The Justice Department’s Office of Justice Programs announced in May that it will no longer use words such as “felon” or “convict” to refer to people released from prison.
Assistant Attorney General Karol Mason wrote in a guest piece for the Washington Post that the nation bears a responsibility to reduce both physical and psychological barriers to reintegration.
The American Bar Association has documented more than 46,000 barriers that formerly incarcerated citizens face after they’ve paid their societal debts, Mason noted.
“These legal and regulatory barriers are formidable, but many of the formerly incarcerated men, women and young people I talk with say that no punishment is harsher than being permanently branded a ‘felon’ or ‘offender,’” Mason wrote.
Eddie Ellis, a criminal justice advocate who was imprisoned for 23 years for a murder he maintained he did not commit, began a movement a decade ago with a widely circulated “open letter” urging people to abandon nouns like “convict,” reported The New York Times. Ellis believed such terms erased the humanity of formerly imprisoned people.
“The worst part of repeatedly hearing your negative definition of me,” Ellis wrote, “is that I begin to believe it myself, ‘for as a man thinketh in his heart, so is he.’”
John W. Parrat Jr., an incarcerated American and member of social justice group Alliance for Change, appreciates the policy change. He describes words like “felon,” “convict” and “inmate” as words that erase individuals and replace them with everyone’s worst hatreds and fears. “It’s almost like using the N-word,” he said.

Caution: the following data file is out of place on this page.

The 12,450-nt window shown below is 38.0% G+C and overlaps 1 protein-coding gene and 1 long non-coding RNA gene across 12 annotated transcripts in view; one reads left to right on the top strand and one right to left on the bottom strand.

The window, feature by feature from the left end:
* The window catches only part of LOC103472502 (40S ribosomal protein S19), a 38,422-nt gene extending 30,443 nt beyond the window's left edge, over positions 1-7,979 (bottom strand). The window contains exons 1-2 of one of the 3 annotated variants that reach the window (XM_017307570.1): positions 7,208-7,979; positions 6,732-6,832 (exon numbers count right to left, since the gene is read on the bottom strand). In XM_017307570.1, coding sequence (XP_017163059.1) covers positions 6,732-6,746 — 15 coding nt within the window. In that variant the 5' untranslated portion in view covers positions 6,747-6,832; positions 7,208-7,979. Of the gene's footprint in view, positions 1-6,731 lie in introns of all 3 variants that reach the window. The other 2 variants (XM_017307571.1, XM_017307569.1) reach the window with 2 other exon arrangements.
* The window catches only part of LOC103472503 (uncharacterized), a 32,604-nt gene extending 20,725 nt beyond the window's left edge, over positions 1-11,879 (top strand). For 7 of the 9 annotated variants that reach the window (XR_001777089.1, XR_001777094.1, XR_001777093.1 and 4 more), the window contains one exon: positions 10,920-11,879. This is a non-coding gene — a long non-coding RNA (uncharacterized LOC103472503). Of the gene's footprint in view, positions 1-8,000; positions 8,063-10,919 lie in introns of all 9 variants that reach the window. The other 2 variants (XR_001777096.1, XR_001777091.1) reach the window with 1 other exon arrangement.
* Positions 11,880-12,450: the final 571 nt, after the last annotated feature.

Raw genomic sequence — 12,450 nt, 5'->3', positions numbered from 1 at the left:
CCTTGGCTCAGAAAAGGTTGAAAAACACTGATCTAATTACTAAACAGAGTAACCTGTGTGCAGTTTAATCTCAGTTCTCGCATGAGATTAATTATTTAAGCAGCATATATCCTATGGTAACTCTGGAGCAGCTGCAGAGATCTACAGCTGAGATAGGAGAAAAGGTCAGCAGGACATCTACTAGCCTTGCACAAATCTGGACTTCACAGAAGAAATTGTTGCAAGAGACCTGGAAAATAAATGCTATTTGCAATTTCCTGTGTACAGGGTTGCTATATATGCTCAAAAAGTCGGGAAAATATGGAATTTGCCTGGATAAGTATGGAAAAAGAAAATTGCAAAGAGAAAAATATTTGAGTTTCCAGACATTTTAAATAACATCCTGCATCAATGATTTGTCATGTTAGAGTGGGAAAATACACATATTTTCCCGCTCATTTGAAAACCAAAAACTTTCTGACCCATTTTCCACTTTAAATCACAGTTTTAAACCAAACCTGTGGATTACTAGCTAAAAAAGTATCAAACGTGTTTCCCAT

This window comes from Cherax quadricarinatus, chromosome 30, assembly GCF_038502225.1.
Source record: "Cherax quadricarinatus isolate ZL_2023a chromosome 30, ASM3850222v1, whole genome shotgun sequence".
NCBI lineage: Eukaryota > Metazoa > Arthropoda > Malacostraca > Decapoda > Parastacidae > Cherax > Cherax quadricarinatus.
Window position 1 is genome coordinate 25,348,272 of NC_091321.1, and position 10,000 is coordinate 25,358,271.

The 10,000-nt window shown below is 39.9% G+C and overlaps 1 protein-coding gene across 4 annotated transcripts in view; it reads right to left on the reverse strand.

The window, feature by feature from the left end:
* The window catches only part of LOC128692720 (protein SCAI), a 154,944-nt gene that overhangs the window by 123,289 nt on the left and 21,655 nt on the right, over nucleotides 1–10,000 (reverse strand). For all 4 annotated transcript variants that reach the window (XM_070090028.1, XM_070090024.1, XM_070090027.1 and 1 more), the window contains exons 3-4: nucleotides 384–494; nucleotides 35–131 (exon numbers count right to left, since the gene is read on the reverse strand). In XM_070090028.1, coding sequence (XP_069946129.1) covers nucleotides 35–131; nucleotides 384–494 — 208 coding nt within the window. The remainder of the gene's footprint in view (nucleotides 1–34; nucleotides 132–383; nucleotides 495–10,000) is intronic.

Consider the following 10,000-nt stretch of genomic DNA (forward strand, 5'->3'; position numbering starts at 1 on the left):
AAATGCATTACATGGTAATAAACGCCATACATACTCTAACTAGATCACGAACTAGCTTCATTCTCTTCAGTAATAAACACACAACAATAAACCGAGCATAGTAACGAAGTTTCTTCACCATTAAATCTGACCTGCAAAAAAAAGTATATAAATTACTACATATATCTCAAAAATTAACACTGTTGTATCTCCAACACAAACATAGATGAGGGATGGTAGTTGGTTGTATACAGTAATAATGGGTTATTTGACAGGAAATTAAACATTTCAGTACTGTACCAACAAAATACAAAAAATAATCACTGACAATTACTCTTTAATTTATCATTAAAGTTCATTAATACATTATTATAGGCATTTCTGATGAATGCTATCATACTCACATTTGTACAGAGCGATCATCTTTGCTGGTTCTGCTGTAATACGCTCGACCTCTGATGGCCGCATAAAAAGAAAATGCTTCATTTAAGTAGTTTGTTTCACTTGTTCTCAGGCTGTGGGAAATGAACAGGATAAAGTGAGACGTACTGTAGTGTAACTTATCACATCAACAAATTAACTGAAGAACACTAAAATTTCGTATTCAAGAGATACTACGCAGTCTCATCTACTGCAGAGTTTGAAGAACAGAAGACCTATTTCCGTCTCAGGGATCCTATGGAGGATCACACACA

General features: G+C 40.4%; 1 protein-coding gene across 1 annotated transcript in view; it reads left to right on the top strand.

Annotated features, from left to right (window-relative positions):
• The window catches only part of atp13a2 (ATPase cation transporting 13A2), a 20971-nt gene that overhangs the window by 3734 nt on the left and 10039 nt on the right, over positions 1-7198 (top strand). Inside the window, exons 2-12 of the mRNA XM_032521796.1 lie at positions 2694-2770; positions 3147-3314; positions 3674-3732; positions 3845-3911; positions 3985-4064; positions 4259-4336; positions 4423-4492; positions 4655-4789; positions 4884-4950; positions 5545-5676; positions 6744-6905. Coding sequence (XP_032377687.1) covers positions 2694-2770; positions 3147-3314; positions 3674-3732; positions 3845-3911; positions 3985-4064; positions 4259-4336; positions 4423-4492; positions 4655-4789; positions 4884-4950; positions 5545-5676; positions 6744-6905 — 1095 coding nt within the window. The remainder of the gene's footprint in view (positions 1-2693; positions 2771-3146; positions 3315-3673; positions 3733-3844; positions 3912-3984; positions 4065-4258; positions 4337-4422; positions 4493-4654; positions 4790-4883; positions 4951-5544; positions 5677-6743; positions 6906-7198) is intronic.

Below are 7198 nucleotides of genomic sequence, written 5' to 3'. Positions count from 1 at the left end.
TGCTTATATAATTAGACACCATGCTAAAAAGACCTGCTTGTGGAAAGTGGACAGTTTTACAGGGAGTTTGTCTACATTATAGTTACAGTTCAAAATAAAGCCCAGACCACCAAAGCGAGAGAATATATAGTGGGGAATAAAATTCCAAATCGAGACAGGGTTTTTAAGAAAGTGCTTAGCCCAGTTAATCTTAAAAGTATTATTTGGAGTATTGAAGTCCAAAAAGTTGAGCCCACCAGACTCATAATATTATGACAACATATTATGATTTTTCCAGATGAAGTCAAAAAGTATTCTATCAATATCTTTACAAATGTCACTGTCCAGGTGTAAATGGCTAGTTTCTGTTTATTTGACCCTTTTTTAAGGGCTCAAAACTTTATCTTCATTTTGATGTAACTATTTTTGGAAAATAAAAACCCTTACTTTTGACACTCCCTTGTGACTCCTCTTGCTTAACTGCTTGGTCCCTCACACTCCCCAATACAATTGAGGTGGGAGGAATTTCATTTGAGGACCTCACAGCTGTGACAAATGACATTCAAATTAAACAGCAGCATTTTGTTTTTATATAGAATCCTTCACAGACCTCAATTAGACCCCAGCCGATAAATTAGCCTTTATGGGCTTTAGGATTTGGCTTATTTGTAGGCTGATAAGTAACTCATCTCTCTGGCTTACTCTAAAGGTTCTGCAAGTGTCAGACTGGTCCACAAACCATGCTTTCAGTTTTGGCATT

Correctional Sgt. S. Hasan has worked for CDCR for 30 years and is currently assigned to the North Block dining hall. “I never use words like ‘convict’ or ‘inmate,’” Hasan said. “You ask anyone who works for me, I call them workers.”
Michael Calvin Holmes works as a clerk in San Quentin’s Education Department. He helps incarcerated men gain access to college through correspondence courses. He also agrees that being branded a “felon” is worse than the 46,000 barriers to reintegration that he will one day face, which include penalties like disenfranchisement, employment prohibitions and housing restrictions.
“All these problems are caused by that label,” Holmes said. “It feels bad because I know I’ve changed and progressed, but it feels like nobody else does. It’s just hard.”
When Attorney General Loretta Lynch delivered a speech in April about re-entry programs, she avoided objectifying nouns like “felon,” reported The New York Times. Lynch instead referred to formerly incarcerated Americans as “citizens.”
“The reference to former inmates as ‘citizens’ was strikingly humanizing,” wrote the Editorial Board of the Times.
“I like that,” said Holmes, when he heard about the Attorney General’s speech. “I am a citizen. I live in America. When I was a criminal, I didn’t think like I do now, and I deserved to be incarcerated when I was arrested. But the men incarcerated in here with me, the volunteers and counselors, they helped me change the way I see things.
“The reference to former inmates as ‘citizens’ was strikingly humanizing”
“I would like to be called a citizen now and when I get out,” Holmes continued.
Zachariah Casey McCormack is an incarcerated American who earned his GED in 2000. He spends his time tutoring other incarcerated men, so they can earn their GEDs. He also likes the idea of being called a citizen. He appreciates the Justice Department’s effort to humanize incarcerated people.
“Some people get out of prison and commit crimes, and they are criminals,” McCormack said. “But if we’ve used our time well in prison, and we’ve rehabilitated ourselves, then we’re not criminals anymore.”
McCormack acknowledges that it may be hard for the public to tell the difference between who is rehabilitated and who is not. His message to America: “Give us a little time, let us show you.”